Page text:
Any (ad)Words to make (ad)Sense of Adwords and Adsense?
March 29, 2007 11:43 AM   Subscribe

Is there any 3rd-party software that is any good for managing AdWords campaigns?

Every review I've read online seems to be driven by referral links, and I've been finding a somewhat-seedy underworld of affiliate back-rubbing pervading the industry. I can't trust any of the links I find online (they generally reveal their affiliate ID when you examine the HTML), nor do I trust the recommendations of such 'gurus' as Perry Marshall, Joel Comm, etc., whose books I've been reading and who send me countless emails everyday to my junk account.

I'm looking for the sort of program that will do (m)any of the following: generate keywords, examine current bid prices, estimate positioning, reconfigure match-types, adsense arbitrage analyses, etc. I'm willing to pay a reasonable price - and if it works on my Mac, that's a great bonus. [Note: None of these links are affiliate links...]

The tool I'm most tempted by is Keyword Analyzer , but there are a ton of them: Adwords Dominator , Keyword Elite , Adword Analyzer , Adword Accelerator (which Perry Marshall seems to shill for), and, of course, Word Tracker - which I still don't get what all the fuss is about (and I've tried the free trials).

I use the Adword Editor, but I'm looking for a tool that will help me really crush this Adwords thing. I've been playing with them for several websites for about 2 months now, and either I just don't get it, or the system doesn't quite work. For example, they want me to bid $5.00 on a keyword that only has one posted ad, and which is fully optimized on my site and ad text.

Does anyone have any real, unbiased experience that can help me find the tools I need? I know Google provides a lot of them itself, but I'm hoping for some extra 'edge' and ease of use.
posted by prophetsearcher to Computers & Internet (5 answers total) 3 users marked this as a favorite
try posting the above question at they might tell you....
posted by Izzmeister at 4:08 PM on March 29, 2007

Response by poster: thanks for the suggestion, Izz, but that site seems to be a placeholder. I tried, but the title there is "Warriors for Christ" -- not quite what you'd be getting at with that one...
posted by prophetsearcher at 4:20 PM on March 29, 2007

For example, they want me to bid $5.00 on a keyword that only has one posted ad, and which is fully optimized on my site and ad text.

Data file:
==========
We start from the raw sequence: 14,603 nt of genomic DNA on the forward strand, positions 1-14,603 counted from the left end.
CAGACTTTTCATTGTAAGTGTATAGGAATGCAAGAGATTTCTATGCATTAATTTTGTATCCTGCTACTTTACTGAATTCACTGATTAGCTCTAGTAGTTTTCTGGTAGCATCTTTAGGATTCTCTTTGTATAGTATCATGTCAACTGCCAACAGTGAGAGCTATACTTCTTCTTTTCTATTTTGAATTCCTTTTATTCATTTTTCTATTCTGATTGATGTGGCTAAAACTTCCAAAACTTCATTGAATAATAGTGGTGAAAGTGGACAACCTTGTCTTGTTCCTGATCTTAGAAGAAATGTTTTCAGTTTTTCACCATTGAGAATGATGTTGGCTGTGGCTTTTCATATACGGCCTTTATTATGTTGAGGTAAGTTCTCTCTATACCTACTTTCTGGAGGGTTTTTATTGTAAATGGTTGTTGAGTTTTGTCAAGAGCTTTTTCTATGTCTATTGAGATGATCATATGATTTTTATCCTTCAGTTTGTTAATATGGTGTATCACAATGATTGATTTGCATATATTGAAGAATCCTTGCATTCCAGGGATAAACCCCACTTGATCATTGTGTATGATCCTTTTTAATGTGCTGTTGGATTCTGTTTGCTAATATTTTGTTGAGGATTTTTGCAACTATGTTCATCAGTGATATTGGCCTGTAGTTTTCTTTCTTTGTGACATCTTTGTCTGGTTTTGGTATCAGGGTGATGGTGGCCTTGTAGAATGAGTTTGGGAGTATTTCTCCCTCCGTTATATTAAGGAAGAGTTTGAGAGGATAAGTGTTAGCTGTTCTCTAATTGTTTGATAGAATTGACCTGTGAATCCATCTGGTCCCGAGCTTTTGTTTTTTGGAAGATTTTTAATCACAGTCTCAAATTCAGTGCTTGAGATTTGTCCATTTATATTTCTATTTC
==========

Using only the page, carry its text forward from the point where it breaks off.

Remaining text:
$5 per click, or a daily budget of $5? Sometimes they make you enter a relatively large daily budget, because they predict that otherwise the ads won't be distributed evenly throughout the day. And when they make that prediction, they err on the side of saving money by just not running the ad until you up the budget.
posted by bingo at 6:09 PM on March 29, 2007

Response by poster: no no no -- $5 a click!
posted by prophetsearcher at 6:18 PM on March 29, 2007

I can't be sure without seeing the details, but it sounds like your "quality score" is low. The lower the quality score, the higher the price of each click.

Google doesn't reveal all the factors that go into a quality score, but it's all based around "relevance." The idea is that, for purposes of maintaining the quality of their own AdWords brand, they want users to have a good experience with AdWords. So the more likely your ad is to lead users to something they're interested in, the better deal they give you, the advertiser.

Part of the quality score is based on the CTR of your ad. Part of it is based on the supposed relevance of the ad text itself, although it's not clear how this is determined. And part of it is based on how well ads related to the keywords you've chosen have performed in the past. This last bit may be the crucial factor here.

So if your keyword is "kryptonite," and historically, other people's AdWords keyed to "kryptonite" have been clicked on only 1% of the time, then you're starting out with the deck stacked against you. You essentially have to convince Google (through demonstration) that your ads are so relevant to the associated keyword(s), that they deserve a higher quality score.

Broadening your keywords may be helpful here. Otherwise, you may just have to wait until your ratio of those $5 clicks to impressions shown gets better.

Anyway, I seriously doubt that the API tool you use is going to make much difference.
posted by bingo at 9:40 PM on March 29, 2007

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